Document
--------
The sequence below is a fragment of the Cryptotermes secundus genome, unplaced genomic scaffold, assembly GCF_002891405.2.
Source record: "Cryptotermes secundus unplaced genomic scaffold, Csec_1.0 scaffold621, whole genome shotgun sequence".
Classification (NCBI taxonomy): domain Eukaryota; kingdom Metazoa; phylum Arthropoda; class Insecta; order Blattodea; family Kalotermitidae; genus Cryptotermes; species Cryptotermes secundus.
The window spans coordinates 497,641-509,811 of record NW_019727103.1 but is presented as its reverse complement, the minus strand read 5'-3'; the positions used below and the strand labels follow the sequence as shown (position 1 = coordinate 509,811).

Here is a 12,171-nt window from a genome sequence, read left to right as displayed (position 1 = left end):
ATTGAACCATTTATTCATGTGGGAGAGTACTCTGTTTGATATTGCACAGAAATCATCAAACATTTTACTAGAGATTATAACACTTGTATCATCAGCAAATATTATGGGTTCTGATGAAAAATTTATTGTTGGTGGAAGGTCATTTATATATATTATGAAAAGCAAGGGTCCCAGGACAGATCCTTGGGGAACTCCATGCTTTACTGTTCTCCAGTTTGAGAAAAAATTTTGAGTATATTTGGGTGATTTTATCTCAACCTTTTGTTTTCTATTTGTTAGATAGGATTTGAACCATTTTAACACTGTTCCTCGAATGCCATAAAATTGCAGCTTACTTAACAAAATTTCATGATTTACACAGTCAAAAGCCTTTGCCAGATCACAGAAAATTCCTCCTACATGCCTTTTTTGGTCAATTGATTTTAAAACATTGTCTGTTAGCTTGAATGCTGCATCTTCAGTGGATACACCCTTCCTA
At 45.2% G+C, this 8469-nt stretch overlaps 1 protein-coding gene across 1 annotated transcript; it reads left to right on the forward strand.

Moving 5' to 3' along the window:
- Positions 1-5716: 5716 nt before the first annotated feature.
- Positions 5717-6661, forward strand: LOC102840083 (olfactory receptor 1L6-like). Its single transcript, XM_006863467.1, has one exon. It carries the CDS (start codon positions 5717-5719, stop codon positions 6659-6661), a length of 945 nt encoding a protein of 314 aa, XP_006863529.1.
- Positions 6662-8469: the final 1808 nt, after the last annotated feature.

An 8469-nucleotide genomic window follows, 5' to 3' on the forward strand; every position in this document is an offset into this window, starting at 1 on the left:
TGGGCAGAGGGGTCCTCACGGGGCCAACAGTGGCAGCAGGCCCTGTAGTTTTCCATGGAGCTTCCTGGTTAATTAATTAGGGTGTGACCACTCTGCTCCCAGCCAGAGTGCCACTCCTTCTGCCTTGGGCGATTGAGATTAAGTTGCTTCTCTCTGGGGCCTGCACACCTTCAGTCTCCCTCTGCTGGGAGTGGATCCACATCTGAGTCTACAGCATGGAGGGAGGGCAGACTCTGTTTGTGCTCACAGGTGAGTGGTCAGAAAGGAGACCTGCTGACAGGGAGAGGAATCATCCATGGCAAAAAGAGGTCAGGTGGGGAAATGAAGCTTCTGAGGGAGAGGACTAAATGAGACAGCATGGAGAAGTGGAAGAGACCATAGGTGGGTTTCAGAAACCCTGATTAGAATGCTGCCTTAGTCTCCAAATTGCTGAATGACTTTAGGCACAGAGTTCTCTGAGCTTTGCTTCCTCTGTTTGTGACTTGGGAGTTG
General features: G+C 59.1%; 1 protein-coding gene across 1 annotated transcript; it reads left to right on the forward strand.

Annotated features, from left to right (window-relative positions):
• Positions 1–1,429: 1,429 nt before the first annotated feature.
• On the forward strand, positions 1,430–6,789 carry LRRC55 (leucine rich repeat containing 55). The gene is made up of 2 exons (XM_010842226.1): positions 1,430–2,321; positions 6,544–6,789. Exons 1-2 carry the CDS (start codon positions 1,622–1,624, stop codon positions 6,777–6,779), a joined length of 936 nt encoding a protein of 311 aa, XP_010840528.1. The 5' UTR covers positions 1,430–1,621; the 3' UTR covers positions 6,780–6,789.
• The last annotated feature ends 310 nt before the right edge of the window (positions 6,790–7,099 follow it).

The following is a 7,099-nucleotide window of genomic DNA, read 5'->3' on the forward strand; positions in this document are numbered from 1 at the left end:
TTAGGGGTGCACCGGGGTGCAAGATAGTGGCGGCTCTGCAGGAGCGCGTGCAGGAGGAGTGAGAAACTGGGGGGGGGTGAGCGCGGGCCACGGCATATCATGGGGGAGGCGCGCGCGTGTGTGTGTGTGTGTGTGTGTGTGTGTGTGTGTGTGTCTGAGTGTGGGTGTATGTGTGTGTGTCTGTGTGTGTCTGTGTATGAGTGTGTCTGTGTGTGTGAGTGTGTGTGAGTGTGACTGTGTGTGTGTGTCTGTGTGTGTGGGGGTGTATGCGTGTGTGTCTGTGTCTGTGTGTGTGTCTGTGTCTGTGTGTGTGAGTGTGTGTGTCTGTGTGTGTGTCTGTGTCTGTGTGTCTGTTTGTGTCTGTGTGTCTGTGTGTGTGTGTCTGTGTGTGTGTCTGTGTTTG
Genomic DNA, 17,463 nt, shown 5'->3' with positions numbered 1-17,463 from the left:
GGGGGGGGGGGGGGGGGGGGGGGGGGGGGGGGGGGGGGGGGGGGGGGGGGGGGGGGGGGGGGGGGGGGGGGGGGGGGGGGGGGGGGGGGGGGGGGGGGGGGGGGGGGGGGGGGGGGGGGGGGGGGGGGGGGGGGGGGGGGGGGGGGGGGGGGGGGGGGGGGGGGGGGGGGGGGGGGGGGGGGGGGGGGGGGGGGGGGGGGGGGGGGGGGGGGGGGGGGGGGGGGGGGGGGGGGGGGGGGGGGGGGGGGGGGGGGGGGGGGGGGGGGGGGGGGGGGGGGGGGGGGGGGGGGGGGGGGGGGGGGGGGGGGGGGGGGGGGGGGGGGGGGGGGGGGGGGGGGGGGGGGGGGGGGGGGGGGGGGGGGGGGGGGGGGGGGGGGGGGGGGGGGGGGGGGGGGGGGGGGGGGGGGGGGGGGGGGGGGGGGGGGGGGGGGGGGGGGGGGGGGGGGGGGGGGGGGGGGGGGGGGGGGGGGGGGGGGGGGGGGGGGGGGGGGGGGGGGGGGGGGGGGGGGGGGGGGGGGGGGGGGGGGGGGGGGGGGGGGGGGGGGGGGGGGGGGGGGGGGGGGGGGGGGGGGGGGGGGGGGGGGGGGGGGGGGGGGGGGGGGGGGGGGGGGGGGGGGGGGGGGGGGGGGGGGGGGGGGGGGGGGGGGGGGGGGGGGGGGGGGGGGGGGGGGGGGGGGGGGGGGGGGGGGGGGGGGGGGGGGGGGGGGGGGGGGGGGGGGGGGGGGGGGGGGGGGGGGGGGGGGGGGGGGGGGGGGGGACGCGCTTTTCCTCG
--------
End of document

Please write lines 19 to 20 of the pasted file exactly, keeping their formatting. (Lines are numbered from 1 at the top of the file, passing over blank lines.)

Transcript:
The following is a 7,099-nucleotide window of genomic DNA, read 5'->3' on the forward strand; positions in this document are numbered from 1 at the left end:
TTAGGGGTGCACCGGGGTGCAAGATAGTGGCGGCTCTGCAGGAGCGCGTGCAGGAGGAGTGAGAAACTGGGGGGGGGTGAGCGCGGGCCACGGCATATCATGGGGGAGGCGCGCGCGTGTGTGTGTGTGTGTGTGTGTGTGTGTGTGTGTGTGTCTGAGTGTGGGTGTATGTGTGTGTGTCTGTGTGTGTCTGTGTATGAGTGTGTCTGTGTGTGTGAGTGTGTGTGAGTGTGACTGTGTGTGTGTGTCTGTGTGTGTGGGGGTGTATGCGTGTGTGTCTGTGTCTGTGTGTGTGTCTGTGTCTGTGTGTGTGAGTGTGTGTGTCTGTGTGTGTGTCTGTGTCTGTGTGTCTGTTTGTGTCTGTGTGTCTGTGTGTGTGTGTCTGTGTGTGTGTCTGTGTTTG